Escapism vs. informative filmmaking

[Written by Ellen Magee]

[Image by Adriana Iuliano]

Watching a film is often an experience akin to invading the fantastical imagination of a stranger—that is, by the creative environment we enter, or the feelings invoked in us, or the fanciful characters whose lives we feel a part of. It is often thought that watching films is a method of escapism and a distraction from real life; a time to switch off and to fully immerse oneself in this fanciful world, far from any daily woes of our often bleak in comparison lives. This fantasy of cinematic experience is apparent particularly in films that depict imaginary utopian worlds, such as science fiction films, and superhero movies, to name a few. Indeed, the highest grossing films from 2018 are abundant in their fantasy worlds, not least The Incredibles 2, Solo: A Star Wars Story, Black Panther, and Ant Man and The Wasp. However, there are other films that—whilst still encompassing this cinematic experience—enforce important information on their audiences, such as Netflix’s 2018 hit Roma, which teaches its audience about the workings of a housekeeper in Mexico City, and BlacKkKlansman (2018), Spike Lee’s retelling of a true story about an African American cop infiltrating the KKK in 1970s America.

The list of highest grossing movies in film history can tell us quite a lot about the kind of creative worlds that audiences seek. From Snow White and The Seven Dwarfs (1937) and E.T (1982) to Jurassic Park (1993), it’s clear that these films invoke a sense of an absurd alternative to everyday life – a world of romance, of fairytales, of creatures both mystical and extra-terrestrial, of worlds which require saving or destroying, or princes and princesses making their way to each other. Especially considering Marvel’s Cinematic Universe’s multitude of successful films this year, we can determine that even in 2018 audiences crave a universe to engross themselves in, a universe full of good and bad, of concisely laid out plans and a definitive sense of what is right and wrong.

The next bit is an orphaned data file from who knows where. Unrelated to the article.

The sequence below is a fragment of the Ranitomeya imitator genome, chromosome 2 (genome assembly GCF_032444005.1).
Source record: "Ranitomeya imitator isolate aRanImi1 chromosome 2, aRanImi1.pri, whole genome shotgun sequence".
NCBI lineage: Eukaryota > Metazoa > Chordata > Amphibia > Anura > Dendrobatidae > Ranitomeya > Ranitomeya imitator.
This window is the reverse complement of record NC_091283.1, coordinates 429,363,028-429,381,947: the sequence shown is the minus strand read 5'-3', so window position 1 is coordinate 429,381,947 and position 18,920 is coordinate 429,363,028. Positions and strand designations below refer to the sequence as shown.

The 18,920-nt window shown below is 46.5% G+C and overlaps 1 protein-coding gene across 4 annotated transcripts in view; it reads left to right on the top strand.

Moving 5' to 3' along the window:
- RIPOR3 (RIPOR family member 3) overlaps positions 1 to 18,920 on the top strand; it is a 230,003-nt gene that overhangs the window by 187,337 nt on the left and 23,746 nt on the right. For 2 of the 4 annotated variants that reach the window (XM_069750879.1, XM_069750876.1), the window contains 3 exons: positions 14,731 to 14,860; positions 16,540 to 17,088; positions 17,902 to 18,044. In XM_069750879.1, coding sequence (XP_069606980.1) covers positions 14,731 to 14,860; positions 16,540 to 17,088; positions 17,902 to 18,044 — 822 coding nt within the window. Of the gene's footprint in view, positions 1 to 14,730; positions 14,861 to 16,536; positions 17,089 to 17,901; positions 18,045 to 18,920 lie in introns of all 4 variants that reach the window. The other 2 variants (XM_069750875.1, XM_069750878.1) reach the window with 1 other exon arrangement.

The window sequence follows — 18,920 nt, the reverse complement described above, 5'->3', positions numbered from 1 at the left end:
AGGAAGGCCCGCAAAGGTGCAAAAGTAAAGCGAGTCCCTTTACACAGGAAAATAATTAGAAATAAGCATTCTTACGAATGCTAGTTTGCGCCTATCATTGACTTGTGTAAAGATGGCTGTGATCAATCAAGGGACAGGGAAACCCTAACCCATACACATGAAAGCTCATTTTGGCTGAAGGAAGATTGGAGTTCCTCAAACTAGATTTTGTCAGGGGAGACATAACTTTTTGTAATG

Many films clearly exist in order to inform audiences about important moments in history not least throughout history such as Schindler’s List (1993), 12 Years a Slave (2013), and Lincoln (2012). Similar to these, many films also contain a very important political message for its audiences, such as Selma (2014) which depicts Dr Martin Luther King’s epic march from Selma to Montgomery in 1965, Milk (2008) portraying Harvey Milk’s activism for LGBT rights in 1977, and Hunger (2008) which tells the story of the hunger strikers led by Bobby Sands in Northern Ireland in 1981. More recent politically important films include Jordan Peele’s self-proclaimed documentary Get Out (2017), which informs audiences of the terrors of racism and prejudice through the metaphor of exaggerated horror, or Ken Loach’s I, Daniel Blake  which teaches its audiences of the poverty experienced everyday throughout Britain.

The contention between films which are escapist—allowing us distraction from our everyday lives— and those which deliver a strong political message is perhaps more harmonious than conflicting, as great films often contain both elements of the fantastical and can still contain important information to engage audiences with more difficult stories. Aforementioned films such as Get Out certainly fall into this category, being both overwhelmingly entertaining but still depicting the racism which is rife in America today. Other such films include The Florida Project—an excellent 2017 hit from Sean Baker—is told through a child’s perspective and contains elements of magic, which is complemented by the wide camera angles and vibrant colours creating a sense of a Disney-like world. What makes the experience of watching films so wonderful is the feeling of taking a break out of our busy lives, but whilst still learning something new about the world around us at the same time.

[Image Description: An abstracted figure seen from the back, formed of geometric shapes ranging from pink to red, brown, blue and purple, against a background of abstract rounded shapes in black and white.]


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